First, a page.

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How Today's Federal Interest Rate Impacts Your Small Business
You dont need an economics degree to understand the basics of federal interest rates and how they can affect your small businesss bottom line. Here are a few key concepts that you should know.
Banks nationwide maintain their balances at the Federal Reserve (the Fed, sometimes called the bankers bank). To keep their balance sheets straight and comply with regulations, they often lend this money to one another on a short-term basis. When they do, they use the federal funds rate.
The media often imply that the Fed mandates this interest rate, changing it to achieve desired economic results. In reality, the Fed sets a desired target rate, and the banks themselves determine the final effective rate. (Borrowing and lending banks negotiate this fair-market rate among themselves, without involving the Fed.)
The prime rate is the interest rate that banks charge their most creditworthy customers (usually large, stable corporations). The banks arrive at this figure by adding a percentage to the federal funds rate. For example: in recent years, the federal funds target rate has remained between 0% and 0.25%, and banks have been adding 3% to get their prime rate (3% to 3.25%).
The Wall Street Journal is a great source for information about the prime rate. It polls 10 of the nations largest banks; when at least seven of them change their prime rate, the WSJ updates its published rate to reflect this new value.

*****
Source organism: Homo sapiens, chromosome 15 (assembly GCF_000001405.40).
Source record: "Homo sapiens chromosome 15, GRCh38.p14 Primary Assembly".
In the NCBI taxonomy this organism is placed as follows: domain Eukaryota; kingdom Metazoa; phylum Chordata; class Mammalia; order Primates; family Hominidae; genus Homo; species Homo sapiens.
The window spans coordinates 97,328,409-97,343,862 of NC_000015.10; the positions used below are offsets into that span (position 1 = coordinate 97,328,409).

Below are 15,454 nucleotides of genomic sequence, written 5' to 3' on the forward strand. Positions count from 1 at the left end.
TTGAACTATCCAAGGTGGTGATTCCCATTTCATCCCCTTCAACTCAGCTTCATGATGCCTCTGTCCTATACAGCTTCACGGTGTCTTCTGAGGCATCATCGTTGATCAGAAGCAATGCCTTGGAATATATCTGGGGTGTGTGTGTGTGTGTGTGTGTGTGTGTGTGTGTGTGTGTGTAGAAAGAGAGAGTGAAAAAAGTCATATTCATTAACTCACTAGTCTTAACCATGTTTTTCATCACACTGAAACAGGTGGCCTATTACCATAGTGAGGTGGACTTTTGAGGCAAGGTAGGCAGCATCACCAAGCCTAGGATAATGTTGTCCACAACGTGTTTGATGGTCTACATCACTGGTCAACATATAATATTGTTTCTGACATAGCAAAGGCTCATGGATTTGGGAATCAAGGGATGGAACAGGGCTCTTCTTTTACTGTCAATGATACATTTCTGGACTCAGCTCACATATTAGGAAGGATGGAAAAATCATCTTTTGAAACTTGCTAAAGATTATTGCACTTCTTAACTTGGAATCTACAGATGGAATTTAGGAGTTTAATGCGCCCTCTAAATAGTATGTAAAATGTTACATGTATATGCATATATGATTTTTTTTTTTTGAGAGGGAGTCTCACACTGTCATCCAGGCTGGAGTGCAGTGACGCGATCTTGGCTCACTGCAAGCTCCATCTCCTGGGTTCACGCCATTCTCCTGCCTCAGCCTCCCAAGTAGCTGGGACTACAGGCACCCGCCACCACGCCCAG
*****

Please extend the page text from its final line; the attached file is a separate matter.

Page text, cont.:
The prime rate is meaningful for small businesses and consumers because it is used as a benchmark for rates on many consumer loan products, such as credit cards or student loans. When shopping around for a business loan or line of credit, you may find that banks determine your interest rate (in part) by a) taking the prime rate, and b) adding a margin of a few more percentage points. So if the prime rate is 3.25%, you may be quoted a rate more like 5.25% or 6.25%.
You might think of interest rates like layers of an onion. Your interest rate is often tied to the prime rate. The prime rate, in turn, is pegged to the federal funds rate. When the Fed rate and/or prime rate starts to move, be prepared for possible changes to your interest rate, which can impact your small business.
For more information, visit the Staples Small Business Loans Center.